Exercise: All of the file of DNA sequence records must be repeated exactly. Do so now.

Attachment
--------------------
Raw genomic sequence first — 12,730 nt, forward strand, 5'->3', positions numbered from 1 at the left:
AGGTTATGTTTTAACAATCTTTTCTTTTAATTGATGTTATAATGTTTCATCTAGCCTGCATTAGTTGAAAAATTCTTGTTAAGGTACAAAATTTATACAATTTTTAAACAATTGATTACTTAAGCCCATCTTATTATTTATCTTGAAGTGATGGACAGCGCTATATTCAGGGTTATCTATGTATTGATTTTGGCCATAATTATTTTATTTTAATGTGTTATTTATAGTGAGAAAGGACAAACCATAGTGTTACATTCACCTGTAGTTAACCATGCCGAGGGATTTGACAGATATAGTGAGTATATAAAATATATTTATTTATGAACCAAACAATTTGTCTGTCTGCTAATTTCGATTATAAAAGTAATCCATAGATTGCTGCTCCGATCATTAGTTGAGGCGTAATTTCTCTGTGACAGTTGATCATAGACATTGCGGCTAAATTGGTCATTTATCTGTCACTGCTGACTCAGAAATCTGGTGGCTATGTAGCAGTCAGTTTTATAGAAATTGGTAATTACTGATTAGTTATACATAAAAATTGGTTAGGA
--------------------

Raw genomic sequence first — 12,730 nt, forward strand, 5'->3', positions numbered from 1 at the left:
AGGTTATGTTTTAACAATCTTTTCTTTTAATTGATGTTATAATGTTTCATCTAGCCTGCATTAGTTGAAAAATTCTTGTTAAGGTACAAAATTTATACAATTTTTAAACAATTGATTACTTAAGCCCATCTTATTATTTATCTTGAAGTGATGGACAGCGCTATATTCAGGGTTATCTATGTATTGATTTTGGCCATAATTATTTTATTTTAATGTGTTATTTATAGTGAGAAAGGACAAACCATAGTGTTACATTCACCTGTAGTTAACCATGCCGAGGGATTTGACAGATATAGTGAGTATATAAAATATATTTATTTATGAACCAAACAATTTGTCTGTCTGCTAATTTCGATTATAAAAGTAATCCATAGATTGCTGCTCCGATCATTAGTTGAGGCGTAATTTCTCTGTGACAGTTGATCATAGACATTGCGGCTAAATTGGTCATTTATCTGTCACTGCTGACTCAGAAATCTGGTGGCTATGTAGCAGTCAGTTTTATAGAAATTGGTAATTACTGATTAGTTATACATAAAAATTGGTTAGGA